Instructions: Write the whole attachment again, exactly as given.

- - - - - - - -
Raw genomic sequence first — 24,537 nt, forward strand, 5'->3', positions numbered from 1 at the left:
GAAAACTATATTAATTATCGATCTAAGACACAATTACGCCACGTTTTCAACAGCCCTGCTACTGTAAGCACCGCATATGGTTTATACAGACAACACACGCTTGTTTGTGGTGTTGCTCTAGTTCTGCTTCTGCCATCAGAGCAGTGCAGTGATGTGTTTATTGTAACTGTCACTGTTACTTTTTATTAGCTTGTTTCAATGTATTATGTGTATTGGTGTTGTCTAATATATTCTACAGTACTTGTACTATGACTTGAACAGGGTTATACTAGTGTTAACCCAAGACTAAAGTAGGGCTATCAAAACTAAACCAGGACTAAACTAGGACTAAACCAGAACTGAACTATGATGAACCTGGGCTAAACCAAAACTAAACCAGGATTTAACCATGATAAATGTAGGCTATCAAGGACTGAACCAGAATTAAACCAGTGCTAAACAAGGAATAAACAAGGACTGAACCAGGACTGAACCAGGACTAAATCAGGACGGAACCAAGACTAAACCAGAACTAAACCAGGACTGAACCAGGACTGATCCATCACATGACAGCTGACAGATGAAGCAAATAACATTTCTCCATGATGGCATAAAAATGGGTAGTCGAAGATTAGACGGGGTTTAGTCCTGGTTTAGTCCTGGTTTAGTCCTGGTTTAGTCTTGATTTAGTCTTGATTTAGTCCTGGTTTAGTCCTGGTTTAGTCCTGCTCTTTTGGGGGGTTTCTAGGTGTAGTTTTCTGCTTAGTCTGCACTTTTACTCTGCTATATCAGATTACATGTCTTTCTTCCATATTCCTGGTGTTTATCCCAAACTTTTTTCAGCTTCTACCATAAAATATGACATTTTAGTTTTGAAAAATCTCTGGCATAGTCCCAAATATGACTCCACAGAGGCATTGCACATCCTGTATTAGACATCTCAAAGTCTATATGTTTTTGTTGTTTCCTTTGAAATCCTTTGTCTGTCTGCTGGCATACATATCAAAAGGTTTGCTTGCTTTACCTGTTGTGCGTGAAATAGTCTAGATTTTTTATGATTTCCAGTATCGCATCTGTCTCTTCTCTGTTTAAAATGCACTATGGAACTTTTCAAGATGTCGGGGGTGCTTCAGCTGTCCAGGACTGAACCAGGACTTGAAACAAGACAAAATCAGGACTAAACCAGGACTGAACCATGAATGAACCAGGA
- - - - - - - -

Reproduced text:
Raw genomic sequence first — 24,537 nt, forward strand, 5'->3', positions numbered from 1 at the left:
GAAAACTATATTAATTATCGATCTAAGACACAATTACGCCACGTTTTCAACAGCCCTGCTACTGTAAGCACCGCATATGGTTTATACAGACAACACACGCTTGTTTGTGGTGTTGCTCTAGTTCTGCTTCTGCCATCAGAGCAGTGCAGTGATGTGTTTATTGTAACTGTCACTGTTACTTTTTATTAGCTTGTTTCAATGTATTATGTGTATTGGTGTTGTCTAATATATTCTACAGTACTTGTACTATGACTTGAACAGGGTTATACTAGTGTTAACCCAAGACTAAAGTAGGGCTATCAAAACTAAACCAGGACTAAACTAGGACTAAACCAGAACTGAACTATGATGAACCTGGGCTAAACCAAAACTAAACCAGGATTTAACCATGATAAATGTAGGCTATCAAGGACTGAACCAGAATTAAACCAGTGCTAAACAAGGAATAAACAAGGACTGAACCAGGACTGAACCAGGACTAAATCAGGACGGAACCAAGACTAAACCAGAACTAAACCAGGACTGAACCAGGACTGATCCATCACATGACAGCTGACAGATGAAGCAAATAACATTTCTCCATGATGGCATAAAAATGGGTAGTCGAAGATTAGACGGGGTTTAGTCCTGGTTTAGTCCTGGTTTAGTCCTGGTTTAGTCTTGATTTAGTCTTGATTTAGTCCTGGTTTAGTCCTGGTTTAGTCCTGCTCTTTTGGGGGGTTTCTAGGTGTAGTTTTCTGCTTAGTCTGCACTTTTACTCTGCTATATCAGATTACATGTCTTTCTTCCATATTCCTGGTGTTTATCCCAAACTTTTTTCAGCTTCTACCATAAAATATGACATTTTAGTTTTGAAAAATCTCTGGCATAGTCCCAAATATGACTCCACAGAGGCATTGCACATCCTGTATTAGACATCTCAAAGTCTATATGTTTTTGTTGTTTCCTTTGAAATCCTTTGTCTGTCTGCTGGCATACATATCAAAAGGTTTGCTTGCTTTACCTGTTGTGCGTGAAATAGTCTAGATTTTTTATGATTTCCAGTATCGCATCTGTCTCTTCTCTGTTTAAAATGCACTATGGAACTTTTCAAGATGTCGGGGGTGCTTCAGCTGTCCAGGACTGAACCAGGACTTGAAACAAGACAAAATCAGGACTAAACCAGGACTGAACCATGAATGAACCAGGA